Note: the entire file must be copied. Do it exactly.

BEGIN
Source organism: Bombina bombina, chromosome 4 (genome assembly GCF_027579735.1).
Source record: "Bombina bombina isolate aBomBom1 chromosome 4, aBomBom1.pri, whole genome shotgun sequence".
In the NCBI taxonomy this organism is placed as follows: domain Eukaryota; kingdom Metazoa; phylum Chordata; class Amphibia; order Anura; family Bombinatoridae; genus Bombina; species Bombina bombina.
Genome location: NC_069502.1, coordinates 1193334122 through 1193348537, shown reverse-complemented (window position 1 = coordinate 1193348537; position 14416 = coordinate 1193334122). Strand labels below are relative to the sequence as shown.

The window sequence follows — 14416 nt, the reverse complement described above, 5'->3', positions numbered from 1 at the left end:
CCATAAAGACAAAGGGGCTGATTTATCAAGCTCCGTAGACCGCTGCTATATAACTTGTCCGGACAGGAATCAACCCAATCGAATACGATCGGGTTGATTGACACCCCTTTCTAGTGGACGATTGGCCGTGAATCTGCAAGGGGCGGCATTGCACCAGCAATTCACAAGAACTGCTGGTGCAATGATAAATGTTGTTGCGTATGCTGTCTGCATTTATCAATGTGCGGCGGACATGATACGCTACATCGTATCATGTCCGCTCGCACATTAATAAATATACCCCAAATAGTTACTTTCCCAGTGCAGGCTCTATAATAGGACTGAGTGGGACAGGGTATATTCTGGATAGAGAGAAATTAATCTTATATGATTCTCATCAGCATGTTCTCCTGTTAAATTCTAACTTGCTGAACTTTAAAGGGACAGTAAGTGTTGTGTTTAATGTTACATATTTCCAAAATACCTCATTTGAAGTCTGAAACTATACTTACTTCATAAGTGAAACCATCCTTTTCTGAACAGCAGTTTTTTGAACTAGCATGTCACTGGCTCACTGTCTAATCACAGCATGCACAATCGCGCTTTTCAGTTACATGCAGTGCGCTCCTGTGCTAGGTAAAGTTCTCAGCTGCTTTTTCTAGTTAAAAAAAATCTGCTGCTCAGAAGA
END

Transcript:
Source organism: Bombina bombina, chromosome 4 (genome assembly GCF_027579735.1).
Source record: "Bombina bombina isolate aBomBom1 chromosome 4, aBomBom1.pri, whole genome shotgun sequence".
In the NCBI taxonomy this organism is placed as follows: domain Eukaryota; kingdom Metazoa; phylum Chordata; class Amphibia; order Anura; family Bombinatoridae; genus Bombina; species Bombina bombina.
Genome location: NC_069502.1, coordinates 1193334122 through 1193348537, shown reverse-complemented (window position 1 = coordinate 1193348537; position 14416 = coordinate 1193334122). Strand labels below are relative to the sequence as shown.

The window sequence follows — 14416 nt, the reverse complement described above, 5'->3', positions numbered from 1 at the left end:
CCATAAAGACAAAGGGGCTGATTTATCAAGCTCCGTAGACCGCTGCTATATAACTTGTCCGGACAGGAATCAACCCAATCGAATACGATCGGGTTGATTGACACCCCTTTCTAGTGGACGATTGGCCGTGAATCTGCAAGGGGCGGCATTGCACCAGCAATTCACAAGAACTGCTGGTGCAATGATAAATGTTGTTGCGTATGCTGTCTGCATTTATCAATGTGCGGCGGACATGATACGCTACATCGTATCATGTCCGCTCGCACATTAATAAATATACCCCAAATAGTTACTTTCCCAGTGCAGGCTCTATAATAGGACTGAGTGGGACAGGGTATATTCTGGATAGAGAGAAATTAATCTTATATGATTCTCATCAGCATGTTCTCCTGTTAAATTCTAACTTGCTGAACTTTAAAGGGACAGTAAGTGTTGTGTTTAATGTTACATATTTCCAAAATACCTCATTTGAAGTCTGAAACTATACTTACTTCATAAGTGAAACCATCCTTTTCTGAACAGCAGTTTTTTGAACTAGCATGTCACTGGCTCACTGTCTAATCACAGCATGCACAATCGCGCTTTTCAGTTACATGCAGTGCGCTCCTGTGCTAGGTAAAGTTCTCAGCTGCTTTTTCTAGTTAAAAAAAATCTGCTGCTCAGAAGA